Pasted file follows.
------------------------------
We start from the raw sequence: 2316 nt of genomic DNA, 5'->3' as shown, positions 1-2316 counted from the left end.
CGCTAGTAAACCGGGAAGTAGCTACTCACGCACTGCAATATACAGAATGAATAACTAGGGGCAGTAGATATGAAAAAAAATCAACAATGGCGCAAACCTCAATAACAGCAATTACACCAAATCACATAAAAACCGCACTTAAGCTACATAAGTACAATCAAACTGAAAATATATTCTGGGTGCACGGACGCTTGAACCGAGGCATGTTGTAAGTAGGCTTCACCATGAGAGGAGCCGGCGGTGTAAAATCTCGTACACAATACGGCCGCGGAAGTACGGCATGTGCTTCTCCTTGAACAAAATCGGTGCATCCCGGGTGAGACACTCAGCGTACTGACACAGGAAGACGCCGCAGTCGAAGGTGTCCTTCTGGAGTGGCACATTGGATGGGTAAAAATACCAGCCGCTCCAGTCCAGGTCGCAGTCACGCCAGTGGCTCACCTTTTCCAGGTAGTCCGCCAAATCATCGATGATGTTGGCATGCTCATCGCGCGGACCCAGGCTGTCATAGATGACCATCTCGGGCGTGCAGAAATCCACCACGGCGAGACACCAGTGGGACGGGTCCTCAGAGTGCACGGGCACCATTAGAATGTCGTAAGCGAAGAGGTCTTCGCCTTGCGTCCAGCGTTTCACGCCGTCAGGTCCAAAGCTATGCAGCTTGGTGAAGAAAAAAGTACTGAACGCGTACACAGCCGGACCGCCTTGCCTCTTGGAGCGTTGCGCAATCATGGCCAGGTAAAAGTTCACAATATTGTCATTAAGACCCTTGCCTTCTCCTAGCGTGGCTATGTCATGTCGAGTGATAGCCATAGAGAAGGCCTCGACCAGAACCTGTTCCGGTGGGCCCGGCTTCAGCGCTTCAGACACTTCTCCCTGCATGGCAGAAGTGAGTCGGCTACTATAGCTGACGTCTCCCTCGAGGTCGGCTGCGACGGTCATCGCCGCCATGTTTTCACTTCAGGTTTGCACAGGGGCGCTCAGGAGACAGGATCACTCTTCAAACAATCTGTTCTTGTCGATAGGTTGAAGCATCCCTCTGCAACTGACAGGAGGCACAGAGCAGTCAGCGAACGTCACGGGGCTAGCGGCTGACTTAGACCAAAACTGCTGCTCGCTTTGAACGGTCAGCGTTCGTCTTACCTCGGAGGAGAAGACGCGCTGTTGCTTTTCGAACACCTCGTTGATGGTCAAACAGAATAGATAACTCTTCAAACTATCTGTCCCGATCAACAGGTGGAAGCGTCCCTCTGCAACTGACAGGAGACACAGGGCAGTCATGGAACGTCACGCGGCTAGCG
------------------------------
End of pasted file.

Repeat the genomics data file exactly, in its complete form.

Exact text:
We start from the raw sequence: 2316 nt of genomic DNA, 5'->3' as shown, positions 1-2316 counted from the left end.
CGCTAGTAAACCGGGAAGTAGCTACTCACGCACTGCAATATACAGAATGAATAACTAGGGGCAGTAGATATGAAAAAAAATCAACAATGGCGCAAACCTCAATAACAGCAATTACACCAAATCACATAAAAACCGCACTTAAGCTACATAAGTACAATCAAACTGAAAATATATTCTGGGTGCACGGACGCTTGAACCGAGGCATGTTGTAAGTAGGCTTCACCATGAGAGGAGCCGGCGGTGTAAAATCTCGTACACAATACGGCCGCGGAAGTACGGCATGTGCTTCTCCTTGAACAAAATCGGTGCATCCCGGGTGAGACACTCAGCGTACTGACACAGGAAGACGCCGCAGTCGAAGGTGTCCTTCTGGAGTGGCACATTGGATGGGTAAAAATACCAGCCGCTCCAGTCCAGGTCGCAGTCACGCCAGTGGCTCACCTTTTCCAGGTAGTCCGCCAAATCATCGATGATGTTGGCATGCTCATCGCGCGGACCCAGGCTGTCATAGATGACCATCTCGGGCGTGCAGAAATCCACCACGGCGAGACACCAGTGGGACGGGTCCTCAGAGTGCACGGGCACCATTAGAATGTCGTAAGCGAAGAGGTCTTCGCCTTGCGTCCAGCGTTTCACGCCGTCAGGTCCAAAGCTATGCAGCTTGGTGAAGAAAAAAGTACTGAACGCGTACACAGCCGGACCGCCTTGCCTCTTGGAGCGTTGCGCAATCATGGCCAGGTAAAAGTTCACAATATTGTCATTAAGACCCTTGCCTTCTCCTAGCGTGGCTATGTCATGTCGAGTGATAGCCATAGAGAAGGCCTCGACCAGAACCTGTTCCGGTGGGCCCGGCTTCAGCGCTTCAGACACTTCTCCCTGCATGGCAGAAGTGAGTCGGCTACTATAGCTGACGTCTCCCTCGAGGTCGGCTGCGACGGTCATCGCCGCCATGTTTTCACTTCAGGTTTGCACAGGGGCGCTCAGGAGACAGGATCACTCTTCAAACAATCTGTTCTTGTCGATAGGTTGAAGCATCCCTCTGCAACTGACAGGAGGCACAGAGCAGTCAGCGAACGTCACGGGGCTAGCGGCTGACTTAGACCAAAACTGCTGCTCGCTTTGAACGGTCAGCGTTCGTCTTACCTCGGAGGAGAAGACGCGCTGTTGCTTTTCGAACACCTCGTTGATGGTCAAACAGAATAGATAACTCTTCAAACTATCTGTCCCGATCAACAGGTGGAAGCGTCCCTCTGCAACTGACAGGAGACACAGGGCAGTCATGGAACGTCACGCGGCTAGCG